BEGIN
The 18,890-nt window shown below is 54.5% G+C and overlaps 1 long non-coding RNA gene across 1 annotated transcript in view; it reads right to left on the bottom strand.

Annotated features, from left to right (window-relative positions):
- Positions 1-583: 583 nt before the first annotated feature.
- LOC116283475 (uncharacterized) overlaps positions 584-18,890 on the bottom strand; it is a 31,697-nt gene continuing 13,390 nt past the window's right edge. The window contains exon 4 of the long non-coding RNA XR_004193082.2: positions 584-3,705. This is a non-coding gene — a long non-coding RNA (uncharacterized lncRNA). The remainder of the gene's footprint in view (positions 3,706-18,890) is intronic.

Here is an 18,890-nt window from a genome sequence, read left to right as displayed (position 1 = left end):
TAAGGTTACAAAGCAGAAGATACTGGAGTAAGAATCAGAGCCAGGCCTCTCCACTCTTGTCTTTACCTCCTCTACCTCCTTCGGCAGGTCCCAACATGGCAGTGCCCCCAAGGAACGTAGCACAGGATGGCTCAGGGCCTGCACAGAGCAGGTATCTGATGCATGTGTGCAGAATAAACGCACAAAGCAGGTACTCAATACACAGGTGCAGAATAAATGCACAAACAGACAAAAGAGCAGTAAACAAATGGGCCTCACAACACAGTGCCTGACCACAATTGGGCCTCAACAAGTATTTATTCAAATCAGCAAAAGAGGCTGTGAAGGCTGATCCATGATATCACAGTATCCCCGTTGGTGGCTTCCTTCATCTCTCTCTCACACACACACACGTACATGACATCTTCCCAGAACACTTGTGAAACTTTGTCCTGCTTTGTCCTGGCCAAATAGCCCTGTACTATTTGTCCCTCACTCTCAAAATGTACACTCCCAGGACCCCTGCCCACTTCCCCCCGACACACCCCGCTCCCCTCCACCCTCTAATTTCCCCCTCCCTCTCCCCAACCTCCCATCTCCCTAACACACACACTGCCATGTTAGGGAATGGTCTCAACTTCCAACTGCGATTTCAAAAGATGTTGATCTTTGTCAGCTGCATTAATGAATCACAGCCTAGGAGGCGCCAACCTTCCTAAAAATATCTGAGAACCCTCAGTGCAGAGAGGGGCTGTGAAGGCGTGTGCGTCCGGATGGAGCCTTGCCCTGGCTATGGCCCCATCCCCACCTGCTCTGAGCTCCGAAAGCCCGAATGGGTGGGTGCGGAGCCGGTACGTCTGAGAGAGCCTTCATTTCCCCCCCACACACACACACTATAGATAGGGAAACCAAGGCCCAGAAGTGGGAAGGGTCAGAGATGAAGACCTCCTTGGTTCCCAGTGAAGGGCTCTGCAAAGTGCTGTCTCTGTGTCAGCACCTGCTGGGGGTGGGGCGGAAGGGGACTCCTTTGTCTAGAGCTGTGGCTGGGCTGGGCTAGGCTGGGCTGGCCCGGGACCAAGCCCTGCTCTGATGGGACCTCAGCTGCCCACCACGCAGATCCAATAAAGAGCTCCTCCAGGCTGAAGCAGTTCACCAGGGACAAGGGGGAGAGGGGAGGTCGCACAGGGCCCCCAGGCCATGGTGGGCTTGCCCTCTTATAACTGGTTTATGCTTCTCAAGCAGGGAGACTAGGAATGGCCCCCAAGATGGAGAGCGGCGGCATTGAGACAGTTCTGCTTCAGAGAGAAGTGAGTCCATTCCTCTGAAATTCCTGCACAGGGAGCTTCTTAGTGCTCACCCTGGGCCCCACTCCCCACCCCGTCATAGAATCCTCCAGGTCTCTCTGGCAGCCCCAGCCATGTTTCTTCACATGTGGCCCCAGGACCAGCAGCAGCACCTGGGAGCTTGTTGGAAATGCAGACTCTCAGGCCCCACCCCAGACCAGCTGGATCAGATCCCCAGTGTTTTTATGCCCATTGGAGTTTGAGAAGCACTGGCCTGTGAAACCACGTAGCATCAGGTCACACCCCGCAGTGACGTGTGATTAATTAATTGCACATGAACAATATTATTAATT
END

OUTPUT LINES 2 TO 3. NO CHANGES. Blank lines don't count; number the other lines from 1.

Annotated features, from left to right (window-relative positions):
- Positions 1-583: 583 nt before the first annotated feature.